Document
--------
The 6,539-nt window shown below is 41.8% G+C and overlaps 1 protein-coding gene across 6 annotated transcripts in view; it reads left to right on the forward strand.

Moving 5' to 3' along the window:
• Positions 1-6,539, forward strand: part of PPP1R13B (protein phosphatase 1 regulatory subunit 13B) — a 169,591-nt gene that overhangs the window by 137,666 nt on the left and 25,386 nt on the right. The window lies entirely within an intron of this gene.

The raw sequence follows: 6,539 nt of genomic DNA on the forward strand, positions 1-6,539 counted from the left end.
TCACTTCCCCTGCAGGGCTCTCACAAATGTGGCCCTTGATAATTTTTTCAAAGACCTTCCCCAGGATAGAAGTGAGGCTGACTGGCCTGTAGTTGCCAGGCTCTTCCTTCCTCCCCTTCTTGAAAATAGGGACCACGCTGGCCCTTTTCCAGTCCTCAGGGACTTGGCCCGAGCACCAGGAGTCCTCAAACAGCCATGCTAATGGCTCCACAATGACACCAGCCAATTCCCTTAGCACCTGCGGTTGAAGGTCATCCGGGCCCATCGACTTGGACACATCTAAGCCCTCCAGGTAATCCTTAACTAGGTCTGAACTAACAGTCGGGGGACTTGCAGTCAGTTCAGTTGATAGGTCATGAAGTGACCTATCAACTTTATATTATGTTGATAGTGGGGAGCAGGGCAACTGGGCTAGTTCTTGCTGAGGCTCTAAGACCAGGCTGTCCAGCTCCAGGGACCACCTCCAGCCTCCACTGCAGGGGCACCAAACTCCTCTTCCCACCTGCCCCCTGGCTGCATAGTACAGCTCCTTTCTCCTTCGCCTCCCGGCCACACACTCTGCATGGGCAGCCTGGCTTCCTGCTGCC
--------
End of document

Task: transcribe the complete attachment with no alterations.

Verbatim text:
The 6,539-nt window shown below is 41.8% G+C and overlaps 1 protein-coding gene across 6 annotated transcripts in view; it reads left to right on the forward strand.

Moving 5' to 3' along the window:
• Positions 1-6,539, forward strand: part of PPP1R13B (protein phosphatase 1 regulatory subunit 13B) — a 169,591-nt gene that overhangs the window by 137,666 nt on the left and 25,386 nt on the right. The window lies entirely within an intron of this gene.

The raw sequence follows: 6,539 nt of genomic DNA on the forward strand, positions 1-6,539 counted from the left end.
TCACTTCCCCTGCAGGGCTCTCACAAATGTGGCCCTTGATAATTTTTTCAAAGACCTTCCCCAGGATAGAAGTGAGGCTGACTGGCCTGTAGTTGCCAGGCTCTTCCTTCCTCCCCTTCTTGAAAATAGGGACCACGCTGGCCCTTTTCCAGTCCTCAGGGACTTGGCCCGAGCACCAGGAGTCCTCAAACAGCCATGCTAATGGCTCCACAATGACACCAGCCAATTCCCTTAGCACCTGCGGTTGAAGGTCATCCGGGCCCATCGACTTGGACACATCTAAGCCCTCCAGGTAATCCTTAACTAGGTCTGAACTAACAGTCGGGGGACTTGCAGTCAGTTCAGTTGATAGGTCATGAAGTGACCTATCAACTTTATATTATGTTGATAGTGGGGAGCAGGGCAACTGGGCTAGTTCTTGCTGAGGCTCTAAGACCAGGCTGTCCAGCTCCAGGGACCACCTCCAGCCTCCACTGCAGGGGCACCAAACTCCTCTTCCCACCTGCCCCCTGGCTGCATAGTACAGCTCCTTTCTCCTTCGCCTCCCGGCCACACACTCTGCATGGGCAGCCTGGCTTCCTGCTGCC